“Only One,” delivers a rougher space rock punch, with great washes of distortion in the bridge reminding everyone that My Bloody Valentine are very much an influence in the collection. “Loaded” is a thick stomping rocker with true noise pop qualities, and perhaps my favorite song on the record. This track is the culminating masterpiece of the album, but a bit of the shame it’s buried all the way at the end. The vocals and guitars surge and soar with psychedelic energy and intense wall of sound melodies similar to Autolux. “The End” finishes things out with a minute long outro of white noise. Zuu have a promising career ahead of them, with a diverse sound that could very well have the radio world taking notice.

Dan Goldin
www.explodinginsound.com
- www.explodinginsound.com


Can you take me there? Can you give me more? Can you include any more appropriate questions in your album? Questions that I ask of any album I listen to?

More than a month of listening to Everywhere, the self-released sophomore album from Cali trio, ZUU, (their drummer is credited as an “additional musician”), and I’m still objectively uncertain about my feelings toward it. At times, it’s unsettling to hear something this well done. ZUU is a really tight band, churning out nineties-stalgic sex appeal, licks and glam’d out riffs that would entice the deaf. Everywhere provides Everything: alt pop near-ballads, smooth rock n’ roll, psych atmospheric nuance, experimentalism sans distraction.

ZUU is what Sonic Youth would sound like if they really had sold out and I’m aware of how insulting that sounds. To put it another way, they have all the heart and the vision, but seem light on the grit. And, that’s why Everywhere is a daunting album to figure out: I can’t tell if it’s too clean to be credible.

As a band that’s obviously clawing their way to notoriety, yes, ZUU is deserving of praise. The opening riff of “Wasted Today” demands attention, and it’s a worthwhile experience. Droning and sneering guitar shrieks haunt the background as the rhythm cuts glass with a smooth and refined edge. “Water” introduces an almost Nuggets-era or Kinks-ish garage dynamic with syncopated beats and muted blasts of feedback, only to mutate into some healthy alt-rock chords for its chorus. “Nothing Special,” which may be my favorite track, lengthens the album’s energy with extended bass rhythm and one of those glistening guitar solos that bends like mile long serpentine. A simple rock song and it does wonders.

They get sentimentally acoustic (“Sigh”), introspective (“When I Die”), and a little overwrought (“Weaning Nettles”), taking very few missteps along the way and delivering an impressive album for being an unsigned act.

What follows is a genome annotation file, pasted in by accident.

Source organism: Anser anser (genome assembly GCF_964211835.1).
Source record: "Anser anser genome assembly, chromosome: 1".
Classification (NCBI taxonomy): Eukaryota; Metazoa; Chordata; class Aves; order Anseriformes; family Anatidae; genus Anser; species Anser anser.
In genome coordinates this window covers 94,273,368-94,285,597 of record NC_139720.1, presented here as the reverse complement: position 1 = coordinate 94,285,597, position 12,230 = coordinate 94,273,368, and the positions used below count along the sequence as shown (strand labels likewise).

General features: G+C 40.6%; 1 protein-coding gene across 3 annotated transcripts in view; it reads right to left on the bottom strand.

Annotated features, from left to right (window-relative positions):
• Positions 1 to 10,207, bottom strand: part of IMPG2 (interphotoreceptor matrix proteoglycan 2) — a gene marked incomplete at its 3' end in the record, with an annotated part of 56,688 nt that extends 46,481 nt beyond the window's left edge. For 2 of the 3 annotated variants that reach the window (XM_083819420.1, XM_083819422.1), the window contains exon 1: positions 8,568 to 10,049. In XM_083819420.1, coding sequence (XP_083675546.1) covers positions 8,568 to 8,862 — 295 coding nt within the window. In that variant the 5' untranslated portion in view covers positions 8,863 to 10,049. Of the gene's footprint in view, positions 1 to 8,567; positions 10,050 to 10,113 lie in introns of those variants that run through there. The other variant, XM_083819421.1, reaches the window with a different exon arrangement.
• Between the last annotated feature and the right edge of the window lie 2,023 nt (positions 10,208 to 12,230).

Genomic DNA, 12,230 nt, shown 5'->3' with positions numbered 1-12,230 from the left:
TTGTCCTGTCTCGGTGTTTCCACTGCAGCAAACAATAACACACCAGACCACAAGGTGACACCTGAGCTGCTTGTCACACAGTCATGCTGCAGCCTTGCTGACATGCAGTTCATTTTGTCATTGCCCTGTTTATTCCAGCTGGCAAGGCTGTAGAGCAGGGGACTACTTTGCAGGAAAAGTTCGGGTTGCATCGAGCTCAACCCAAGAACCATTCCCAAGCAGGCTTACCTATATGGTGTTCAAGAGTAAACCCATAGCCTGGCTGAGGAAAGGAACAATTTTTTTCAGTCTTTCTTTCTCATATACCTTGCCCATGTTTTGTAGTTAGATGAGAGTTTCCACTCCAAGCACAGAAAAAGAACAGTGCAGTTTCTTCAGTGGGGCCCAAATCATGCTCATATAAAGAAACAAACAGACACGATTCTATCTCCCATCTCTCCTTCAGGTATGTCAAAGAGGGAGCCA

Keeping that in mind, that aspect of their identity also seems to fuel the album’s intensity and its spotlessness, leading one to believe that, at its very core, Everywhere is meant to appeal to Everyone as a showcase of the band’s capabilities and less as… art. Something as accessible as “Resolve” for instance, seems like a peace offering, flirting with easy-to-swallow pop sounds that sort of betray the rest of the band’s material. And, it’s not as if Everywhere would be considered challenging, but the songwriting is too good for pedestrian radio. In the Internet age, at least until they get signed, ZUU will be an online presence. Which is fine. At least they can call their own shots.

Point is, Everywhere is a better-than-average neo-psych alternative album from a band that’s probably better than their album demonstrates. Skill, technique, chops: yes, these are important for any band. But, there’s something to be said for viscera, blood, sweat and fatigue. ZUU either lacks the essence, or they’re unwilling to share it with us until they get Somewhere.

Sincerely,
Sean Caldwell
Letters From A Tapehead
- www.letters-from-a-taphead.blogspot.com


Discography

Self-Titled Debut EP - ZUU 2005

Sophomore Release: Everywhere - May 2009

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Bio

Emerging out of LA with a compelling debut EP delivers anything but a predictable sound.
At once hauntingly dreamy and hard driven the band melds eerie overtones and swirling feedbacks over hypnotic melodies to create psychedelia with edge. With a dynamically explosive live show to back them up ZUU is set out to make a dent in the music world as well as on your mind. ZUU played SXSW in 2005, opening for the Smashing Pumpkins drummer's band, The Jimmy Chamberlain Complex. ZUU has just finished writing and recording their sophomore release, titled Everywhere.
With 14 tracks, this release has been in high rotation at college radio in the US & Canada, and has received rave reviews from several indie & influential music magazines. Most recently, Ken Andrews of the band Failure, has remixed 3 songs off the new LP for radio. ZUU are unsigned and have released the 2nd LP independently. They are looking for the right indie label match for a tour in 2010 to promote EVERYWHERE.